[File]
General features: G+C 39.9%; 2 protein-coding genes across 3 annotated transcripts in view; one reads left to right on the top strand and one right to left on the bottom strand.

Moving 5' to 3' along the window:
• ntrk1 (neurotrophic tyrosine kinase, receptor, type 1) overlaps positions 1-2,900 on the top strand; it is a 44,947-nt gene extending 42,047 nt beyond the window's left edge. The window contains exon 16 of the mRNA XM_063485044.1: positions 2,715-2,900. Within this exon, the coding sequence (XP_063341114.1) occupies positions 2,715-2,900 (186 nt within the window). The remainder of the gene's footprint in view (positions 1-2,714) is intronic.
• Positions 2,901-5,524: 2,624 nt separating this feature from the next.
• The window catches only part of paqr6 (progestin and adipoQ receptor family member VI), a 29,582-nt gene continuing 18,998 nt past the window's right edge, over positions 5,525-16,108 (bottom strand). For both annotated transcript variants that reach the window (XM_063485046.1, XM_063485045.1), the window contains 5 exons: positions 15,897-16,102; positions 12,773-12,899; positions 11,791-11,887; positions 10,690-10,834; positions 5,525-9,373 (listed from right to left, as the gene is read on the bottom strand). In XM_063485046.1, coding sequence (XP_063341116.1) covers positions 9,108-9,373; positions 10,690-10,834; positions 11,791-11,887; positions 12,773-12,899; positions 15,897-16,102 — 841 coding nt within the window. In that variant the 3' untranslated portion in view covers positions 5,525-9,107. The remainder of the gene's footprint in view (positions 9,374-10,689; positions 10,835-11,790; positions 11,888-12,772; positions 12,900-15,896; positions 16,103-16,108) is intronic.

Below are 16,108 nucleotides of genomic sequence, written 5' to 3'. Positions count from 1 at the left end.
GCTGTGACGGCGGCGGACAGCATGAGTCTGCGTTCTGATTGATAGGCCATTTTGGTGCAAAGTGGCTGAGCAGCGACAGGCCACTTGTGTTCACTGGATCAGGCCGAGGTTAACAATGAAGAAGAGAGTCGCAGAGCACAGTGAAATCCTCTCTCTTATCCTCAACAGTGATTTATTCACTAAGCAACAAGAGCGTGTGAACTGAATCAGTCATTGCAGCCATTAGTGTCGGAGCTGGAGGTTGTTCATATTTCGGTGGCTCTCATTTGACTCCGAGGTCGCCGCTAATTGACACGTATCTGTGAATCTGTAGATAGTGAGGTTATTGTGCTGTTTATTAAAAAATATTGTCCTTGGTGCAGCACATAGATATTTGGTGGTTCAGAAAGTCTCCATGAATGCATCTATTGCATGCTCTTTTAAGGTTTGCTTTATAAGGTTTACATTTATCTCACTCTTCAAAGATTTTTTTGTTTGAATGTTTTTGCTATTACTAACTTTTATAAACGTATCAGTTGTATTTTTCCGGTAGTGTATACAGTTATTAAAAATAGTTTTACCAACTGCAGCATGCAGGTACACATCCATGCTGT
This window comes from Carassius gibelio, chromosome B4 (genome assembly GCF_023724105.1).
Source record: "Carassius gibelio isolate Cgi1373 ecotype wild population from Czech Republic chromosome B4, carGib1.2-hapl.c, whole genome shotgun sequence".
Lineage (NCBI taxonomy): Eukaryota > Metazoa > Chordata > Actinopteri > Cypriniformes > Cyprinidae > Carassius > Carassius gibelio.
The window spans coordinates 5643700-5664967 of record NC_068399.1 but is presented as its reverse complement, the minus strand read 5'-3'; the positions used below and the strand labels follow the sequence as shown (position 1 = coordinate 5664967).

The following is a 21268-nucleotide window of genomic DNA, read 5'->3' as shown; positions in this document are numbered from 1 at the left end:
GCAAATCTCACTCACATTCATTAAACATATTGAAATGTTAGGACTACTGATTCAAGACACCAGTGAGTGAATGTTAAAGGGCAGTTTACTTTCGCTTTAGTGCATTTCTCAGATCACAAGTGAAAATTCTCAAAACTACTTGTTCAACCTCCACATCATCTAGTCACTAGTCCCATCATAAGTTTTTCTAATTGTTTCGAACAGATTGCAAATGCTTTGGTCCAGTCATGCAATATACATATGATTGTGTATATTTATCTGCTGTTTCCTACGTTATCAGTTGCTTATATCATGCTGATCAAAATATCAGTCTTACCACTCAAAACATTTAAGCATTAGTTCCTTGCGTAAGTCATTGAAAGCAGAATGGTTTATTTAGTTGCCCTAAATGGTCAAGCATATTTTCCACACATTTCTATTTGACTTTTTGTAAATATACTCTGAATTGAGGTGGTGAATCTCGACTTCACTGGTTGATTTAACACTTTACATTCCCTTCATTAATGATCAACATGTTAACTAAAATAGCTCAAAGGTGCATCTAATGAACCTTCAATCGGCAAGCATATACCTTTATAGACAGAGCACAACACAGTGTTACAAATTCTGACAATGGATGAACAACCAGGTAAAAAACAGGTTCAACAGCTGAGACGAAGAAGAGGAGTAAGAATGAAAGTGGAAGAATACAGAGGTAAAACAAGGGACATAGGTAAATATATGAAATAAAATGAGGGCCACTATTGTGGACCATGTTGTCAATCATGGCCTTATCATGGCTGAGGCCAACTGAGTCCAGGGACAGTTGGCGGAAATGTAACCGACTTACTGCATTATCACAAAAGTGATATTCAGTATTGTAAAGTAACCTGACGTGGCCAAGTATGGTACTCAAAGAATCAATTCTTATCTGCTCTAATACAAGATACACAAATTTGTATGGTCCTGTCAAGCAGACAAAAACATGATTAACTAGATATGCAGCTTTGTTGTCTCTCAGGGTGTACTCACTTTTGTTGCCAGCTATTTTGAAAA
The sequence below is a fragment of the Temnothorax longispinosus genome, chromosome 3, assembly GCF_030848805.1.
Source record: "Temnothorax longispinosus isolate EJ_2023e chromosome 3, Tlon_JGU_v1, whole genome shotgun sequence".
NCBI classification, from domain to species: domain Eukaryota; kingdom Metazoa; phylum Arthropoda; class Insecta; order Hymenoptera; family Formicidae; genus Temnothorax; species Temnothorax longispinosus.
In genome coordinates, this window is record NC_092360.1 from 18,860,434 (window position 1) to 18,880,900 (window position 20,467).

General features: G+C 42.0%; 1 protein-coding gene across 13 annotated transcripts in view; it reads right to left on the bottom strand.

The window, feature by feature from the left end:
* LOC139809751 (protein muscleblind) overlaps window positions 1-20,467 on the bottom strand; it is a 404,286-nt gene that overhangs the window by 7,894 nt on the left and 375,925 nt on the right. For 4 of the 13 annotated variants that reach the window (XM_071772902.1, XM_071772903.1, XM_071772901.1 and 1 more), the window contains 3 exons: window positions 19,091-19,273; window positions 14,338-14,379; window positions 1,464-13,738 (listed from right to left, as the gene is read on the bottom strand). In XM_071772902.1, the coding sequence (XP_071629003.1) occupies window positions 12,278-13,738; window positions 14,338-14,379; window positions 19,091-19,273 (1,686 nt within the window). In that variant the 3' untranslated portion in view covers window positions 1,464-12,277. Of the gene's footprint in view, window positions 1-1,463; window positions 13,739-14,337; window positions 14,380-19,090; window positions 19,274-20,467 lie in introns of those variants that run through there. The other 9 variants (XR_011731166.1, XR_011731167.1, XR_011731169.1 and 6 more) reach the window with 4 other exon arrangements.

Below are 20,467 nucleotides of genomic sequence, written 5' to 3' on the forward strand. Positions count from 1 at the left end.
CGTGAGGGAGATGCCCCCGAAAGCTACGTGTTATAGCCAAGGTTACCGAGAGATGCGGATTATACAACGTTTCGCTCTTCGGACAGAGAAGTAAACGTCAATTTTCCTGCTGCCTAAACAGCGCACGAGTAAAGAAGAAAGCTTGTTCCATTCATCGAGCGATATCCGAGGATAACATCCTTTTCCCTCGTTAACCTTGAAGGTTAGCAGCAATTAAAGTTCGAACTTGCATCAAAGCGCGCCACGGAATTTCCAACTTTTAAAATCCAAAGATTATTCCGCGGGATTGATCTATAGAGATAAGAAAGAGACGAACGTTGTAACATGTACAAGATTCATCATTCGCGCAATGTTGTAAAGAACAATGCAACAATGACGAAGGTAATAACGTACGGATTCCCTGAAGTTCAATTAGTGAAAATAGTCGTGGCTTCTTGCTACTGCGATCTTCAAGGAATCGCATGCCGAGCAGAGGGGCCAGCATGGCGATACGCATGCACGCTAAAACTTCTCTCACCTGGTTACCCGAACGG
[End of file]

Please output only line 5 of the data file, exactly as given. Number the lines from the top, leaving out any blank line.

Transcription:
• The window catches only part of paqr6 (progestin and adipoQ receptor family member VI), a 29,582-nt gene continuing 18,998 nt past the window's right edge, over positions 5,525-16,108 (bottom strand). For both annotated transcript variants that reach the window (XM_063485046.1, XM_063485045.1), the window contains 5 exons: positions 15,897-16,102; positions 12,773-12,899; positions 11,791-11,887; positions 10,690-10,834; positions 5,525-9,373 (listed from right to left, as the gene is read on the bottom strand). In XM_063485046.1, coding sequence (XP_063341116.1) covers positions 9,108-9,373; positions 10,690-10,834; positions 11,791-11,887; positions 12,773-12,899; positions 15,897-16,102 — 841 coding nt within the window. In that variant the 3' untranslated portion in view covers positions 5,525-9,107. The remainder of the gene's footprint in view (positions 9,374-10,689; positions 10,835-11,790; positions 11,888-12,772; positions 12,900-15,896; positions 16,103-16,108) is intronic.